I read my famous paper about cross-dressing, transnational women at a conference in Boca Raton. It went great. A professor from UPR-Cayey came up to comment on the fact that even Mayra Santos Febres’ Sirena Selena crosses national as well as gender borders. (Sirena Selena es dominicano residente en Puerto Rico.)

Still, there’s something unresolved. Something that means a lot to me on a personal level. All four historical texts I used portray the women heroes (heroine is a drug) as making a tough choice between living their lives or mothering. Henriette the doctor loses an infant. Jeanne the botanist gives up two children. Ann the pirate gave up a child. And Loreta Janeta, the confederate soldier, first loses three children and later stops the narrative when she has a live birth. Had a kid, it must be the end of the story.

I’m wondering whether anything has changed in the past 200 years: women still seem to be making the same tough choices. Then I found a ray of hope: Mireya Mayor, Ph.D., the cheerleader turned anthropologist. She is also a mother, something the legendary women who stepped into male spaces never had a chance to juggle. (This is a disturbing side of the historical accounts. It’s uplifting to read about women who fought alongside warriors and others who participated in expeditions, but then you read that they had to abandon children, or that they only went on an adventure because their children died, and it becomes depressing.)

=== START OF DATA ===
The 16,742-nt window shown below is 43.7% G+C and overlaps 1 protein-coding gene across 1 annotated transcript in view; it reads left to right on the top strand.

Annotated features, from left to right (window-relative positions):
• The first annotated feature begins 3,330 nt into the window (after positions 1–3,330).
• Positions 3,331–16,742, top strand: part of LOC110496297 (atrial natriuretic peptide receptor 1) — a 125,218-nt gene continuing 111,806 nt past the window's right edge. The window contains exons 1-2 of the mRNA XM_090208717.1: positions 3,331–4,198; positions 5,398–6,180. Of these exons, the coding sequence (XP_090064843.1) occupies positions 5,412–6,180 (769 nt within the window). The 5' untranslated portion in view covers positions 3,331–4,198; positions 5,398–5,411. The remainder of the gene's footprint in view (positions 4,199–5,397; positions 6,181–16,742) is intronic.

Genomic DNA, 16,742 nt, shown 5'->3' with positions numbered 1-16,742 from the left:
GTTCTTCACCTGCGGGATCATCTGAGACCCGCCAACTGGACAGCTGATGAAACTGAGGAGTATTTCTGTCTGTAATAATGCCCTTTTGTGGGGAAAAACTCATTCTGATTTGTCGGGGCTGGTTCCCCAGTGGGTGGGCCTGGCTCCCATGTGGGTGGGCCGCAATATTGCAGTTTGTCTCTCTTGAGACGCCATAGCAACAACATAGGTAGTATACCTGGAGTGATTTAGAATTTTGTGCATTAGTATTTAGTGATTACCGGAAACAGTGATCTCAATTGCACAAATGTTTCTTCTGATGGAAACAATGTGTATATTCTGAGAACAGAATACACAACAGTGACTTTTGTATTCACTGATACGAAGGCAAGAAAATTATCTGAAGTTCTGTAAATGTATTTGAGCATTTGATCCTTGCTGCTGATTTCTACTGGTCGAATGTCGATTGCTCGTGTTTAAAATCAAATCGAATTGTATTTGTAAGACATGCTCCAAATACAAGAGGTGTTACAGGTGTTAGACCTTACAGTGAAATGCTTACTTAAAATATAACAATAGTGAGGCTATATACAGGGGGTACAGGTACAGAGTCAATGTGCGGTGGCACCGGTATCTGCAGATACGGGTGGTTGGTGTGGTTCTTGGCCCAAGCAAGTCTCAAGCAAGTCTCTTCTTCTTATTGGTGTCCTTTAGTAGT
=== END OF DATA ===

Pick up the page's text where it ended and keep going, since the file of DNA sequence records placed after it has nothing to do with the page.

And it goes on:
Enter Mireya, a Cuban-American (of course, three of the historical women also have links to Cuba) who has a husband, two daughters and twins on the way. She’s attractive, intelligent, adventurous and entrepreneurial. Seems like the answer to the alter-latinas from 200 years ago. See her web site http://mireyamayor.com/